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Amine naming 2

Amine naming 2. Created by Sal Khan.

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Video transcript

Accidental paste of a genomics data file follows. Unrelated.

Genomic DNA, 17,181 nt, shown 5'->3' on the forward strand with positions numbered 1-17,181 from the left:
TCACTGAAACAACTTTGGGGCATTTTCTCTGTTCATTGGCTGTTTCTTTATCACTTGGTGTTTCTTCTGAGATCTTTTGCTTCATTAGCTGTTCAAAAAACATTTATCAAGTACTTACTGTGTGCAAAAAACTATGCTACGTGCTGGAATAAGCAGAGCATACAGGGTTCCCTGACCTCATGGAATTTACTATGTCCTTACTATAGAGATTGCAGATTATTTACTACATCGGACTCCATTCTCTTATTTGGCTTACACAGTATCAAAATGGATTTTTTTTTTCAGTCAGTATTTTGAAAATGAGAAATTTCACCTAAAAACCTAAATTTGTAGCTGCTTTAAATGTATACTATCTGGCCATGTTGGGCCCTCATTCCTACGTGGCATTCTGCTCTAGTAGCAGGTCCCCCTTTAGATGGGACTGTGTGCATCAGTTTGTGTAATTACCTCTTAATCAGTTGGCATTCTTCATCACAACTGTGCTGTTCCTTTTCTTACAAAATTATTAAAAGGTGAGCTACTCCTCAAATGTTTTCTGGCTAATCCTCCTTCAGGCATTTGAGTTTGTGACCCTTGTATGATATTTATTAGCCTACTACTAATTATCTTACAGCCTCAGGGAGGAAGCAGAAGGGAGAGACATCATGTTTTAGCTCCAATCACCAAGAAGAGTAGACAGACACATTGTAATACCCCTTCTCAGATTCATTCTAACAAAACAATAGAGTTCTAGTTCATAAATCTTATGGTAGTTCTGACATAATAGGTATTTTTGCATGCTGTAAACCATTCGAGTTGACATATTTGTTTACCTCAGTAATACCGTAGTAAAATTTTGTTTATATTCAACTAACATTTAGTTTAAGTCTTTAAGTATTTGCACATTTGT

Let's see if we can handle some slightly more difficult amine naming examples. So if we look at this blue molecule right here, we always want to start off by finding the longest carbon chain. It looks like it's this chain at the bottom where we have one, two, three, four, five, six, seven, eight carbons. So it's going to be octan. We don't want to just call it octane because we have these functional groups up here, and maybe one of them's going to take higher priority than just the fact that this is an alkane. And, in fact, one of them will. So let's look at them. So over here we an amino group. That would make this molecule an amine. So this is an amino group right here. Then we have this benzene ring. And when benzene is a functional group, we call it a phenyl group. And that's derived from I think it's either the Greek or the Latin word for light because benzene was first isolated from, I guess, the air around lanterns or something, so this is called a phenyl group. And then finally we have this OH, which would make this whole thing an alcohol, or we could call that a hydroxy group, so this right here is a hydroxy group. Now, this is just something that you need to know. There's no way to kind of deduce it. The people who've decided how to name things just decided that certain groups take higher priority over others. And out of these three groups, the hydroxy group, the thing that's making this whole thing an alcohol, takes the highest priority, so this is what's going to define the suffix. So if we start numbering, we want to start numbering this chain closest to the highest priority group. So we'll start numbering at this end. So it's one, two, three, four, five, six, seven, eight. So we have a hydroxy group on the three carbon, so this is octan-3-ol. If this was not a high priority, we would put a hydroxy in the front, but since this is the highest prioritiy, its defining this as an alcohol, octanol. But we put the 3 there to say it's on the three carbon. And then, of course, this would be 5-phenyl. This right here is 5-phenyl. And this right here is 8-amino. And amino comes before phenyl in alphabetical order, so this whole molecule is going to be-- let me write it over here-- it's going to be 8-amino-5-phenyl-octan-3-ol. And we're done. So this is an aromatic compound because of the benzene ring. It's an amine because of the amino group. And it's an alcohol because of the hydroxy group. Now let's look at this molecule here in green. And actually, I forgot to draw part of it. This is supposed to be a benzene ring. So let me make clear. That is a benzene ring. So let's think about the different functional groups here. And we'll start with the one that you've probably never seen before. This is a nitro group, and it's highly explosive. Maybe in a future video, I'll show you some nitroglycerin and some TNT, as you know, which are highly explosive, but they have nitro groups on them. So this right here is a nitro group. It takes very low precedence in the whole scheme of things. So this will never be the cause of naming the suffix. We just know that this is a nitro group right here. We, of course, have a bromo group that we've seen many times. That is a bromo group. And then we have an amino group right here. So this is going to be-- let me do this in a different color. This is definitely an amine. This is an amino group right there. And out of these three groups, the amino group is definitely of the highest priority. So you might be tempted to name this 1-amino-2,3-brom o-4-nitrobenzene, but when a benzene ring is attached to an amino group, this one also has one of those special names. And let me just do it on the side right here. So if I just have a benzene ring attached to an amino group, so that's an NH2 right there, we call this molecule right here, and this is just the common name for it and it's something to put in your toolkit, this is aniline. So that will be the base name. This whole thing right here we call aniline. Let me write it over here. So this is aniline. And then we always want to start numbering at the group that's really defining the molecules, so we start numbering here. And you want to go in the order where you're going to bump into something first. So, one, two, three, four. So this is going to be-- if we look at them, and bromo comes alphabetically before nitro, so it's going to be 3-bromo-4-nitroaniline. And we are done!